MPs say No to Mkulo, AG Bills


Members of Parliament yesterday turned down two Bills seeking to amend several laws. 

Mr Mkulo
MPs from the ruling Chama Cha Mapinduzi joined their opposition colleagues in rejecting Bills by Finance minister Mustafa Mkulo and the Attorney General Frederick Werema.

The first to face the wrath of the lawmakers was Mr Mkulo, whose proposal to reduce the tariff on bottled and packed water to enable poor consumers afford the commodity was rejected at the end of the morning session.

Judge Werema
Later in the day, Mr Werema met a similar fate when MPs shot down The Written Laws (Miscellaneous Amendments (No 2) Act of 2011 on the grounds that it had many weaknesses, especially regarding loans for students in institutions of higher learning. They want it reworked for tabling during the April parliamentary session.

In a rare show of unity, MPs from the ruling party and the opposition blocked a government move to reduce the cost of bottled and packed water.

The reduction of the tariff on the water was presented initially as a move to make it affordable for poor consumers, but the MPs bought into a counter-argument that the reduction would benefit only the suppliers.

Chama Cha Mapinduzi (CCM) MPs joined those in the opposition in an unanimous rejection of the resolution tabled by minister for Finance and Economic Affairs Mustafa Mkulo.

The MPs took the cue from Dr Charles Tibeza (Buchosa-CCM), who told the House that reducing the tariff on a litre of bottled water from 69/- to 12/- would favour producers of the water and not poor consumers.

Just before Deputy Speaker Job Ndugai sought a voice vote, the MP said: “The reduction of 57/- is not implementable in retail business. This reduction is only intended to protect the producers (of bottled water). It is practically unworkable.”

The few voices supporting the resolution were drowned out by the resounding “No” from both sides of the House. Mr Ndugai then directed Mr Mkulo to rework the resolution and table it again at a later date.

Mr Mkulo had earlier said the tariff reduction would create a 12.8bn/- revenue collection deficit, but the government would recover 7.7bn/- by reducing expenditure on allowances, workshops, purchase of motor vehicles and furniture, running of offices, domestic and foreign training, domestic and foreign travel and repair of office buildings.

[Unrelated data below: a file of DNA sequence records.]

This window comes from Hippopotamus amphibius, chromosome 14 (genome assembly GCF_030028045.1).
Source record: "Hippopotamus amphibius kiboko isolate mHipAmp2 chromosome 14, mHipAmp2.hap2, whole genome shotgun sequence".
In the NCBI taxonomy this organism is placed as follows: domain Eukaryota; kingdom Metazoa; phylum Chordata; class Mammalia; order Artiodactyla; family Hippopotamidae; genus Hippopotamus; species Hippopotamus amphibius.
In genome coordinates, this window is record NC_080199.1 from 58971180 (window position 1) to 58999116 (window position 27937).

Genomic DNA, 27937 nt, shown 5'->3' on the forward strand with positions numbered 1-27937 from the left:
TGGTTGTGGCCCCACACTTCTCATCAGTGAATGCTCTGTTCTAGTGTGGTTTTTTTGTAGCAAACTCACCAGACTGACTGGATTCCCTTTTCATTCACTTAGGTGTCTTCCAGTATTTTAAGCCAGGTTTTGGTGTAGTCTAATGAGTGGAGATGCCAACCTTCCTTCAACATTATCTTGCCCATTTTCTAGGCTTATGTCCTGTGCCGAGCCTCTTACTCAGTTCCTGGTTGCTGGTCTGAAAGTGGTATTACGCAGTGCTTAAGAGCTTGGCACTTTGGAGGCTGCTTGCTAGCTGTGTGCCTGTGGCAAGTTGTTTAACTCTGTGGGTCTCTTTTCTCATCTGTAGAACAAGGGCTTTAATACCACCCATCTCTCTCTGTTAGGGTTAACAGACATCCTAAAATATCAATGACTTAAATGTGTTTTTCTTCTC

The resolution ignited a barbed debate by MPs in both camps, with some of them accusing Mr Mkulo of ignoring ideas given by the Parliamentary Finance and Economic Affairs committee to help streamline the country’s economic management.

Most of the problems in the country, they claimed, came about because the minister was not willing to accommodate ideas put forward by the Parliamentary Finance and Economic Affairs committee in the course of planning the government budget.

Dr Tibeza said the committee had floated the idea of reducing the tariff on bottled water in June 2011 but the minister did not act on the matter “until today, six months down the road”.

He said the government should also review the tariff on other goods such as timber and locally produced wine to protect local producers from stiff competition from imports.

Dr Tibeza said the tariff on timber imported from Malawi and Mozambique was low compared to that produced at Mufindi in Iringa Region, adding: “The tariff for a bottle of wine produced in Dodoma is Sh420 while tariff for an imported bottle of wine is 122/-.”

Dr William Mgimwa (Kalenga-CCM) wondered why the government boasted that the Tanzania Revenue Authority (TRA) had collected over 102 per cent of its revenue target but failed to allocate funds for development projects in district councils.

Winding up debate on the resolution before it was rejected, Mr Mkulo said the government had formed a multi-disciplinary committee to review the taxation system. It draws members from the public and private sectors.

He said ideas presented by the MPs would be taken into account when the government starts working on the 2012/2013 budget next month.

Dr Faustine Ndugulile (Kigamboni-CCM) made the first move to reject the proposed amendments tabled by Mr Werema, saying the parliamentary committee for social services was not involved in the process of amending the laws.

The amendments on education loans to students in institutions of higher learning were not conducive to improving standards of education in the country, he said, and were likely to fan boycotts in universities.

The outspoken Kigamboni MP said amendments to student education loans were likely to discriminate against students from poor families, who might have trouble gaining access to the loans.

Ms Angela Kairuki (Special seats-CCM) said the entire legislation on loans should be overhauled to make it friendly to students from all walks of life.

The chief whip, Dr Mary Nagu, concurred with the MPs, saying education loans were a very sensitive issue.
Sources: The Citizen,www.thecitizen.co.tz, reported by Lucas Liganga
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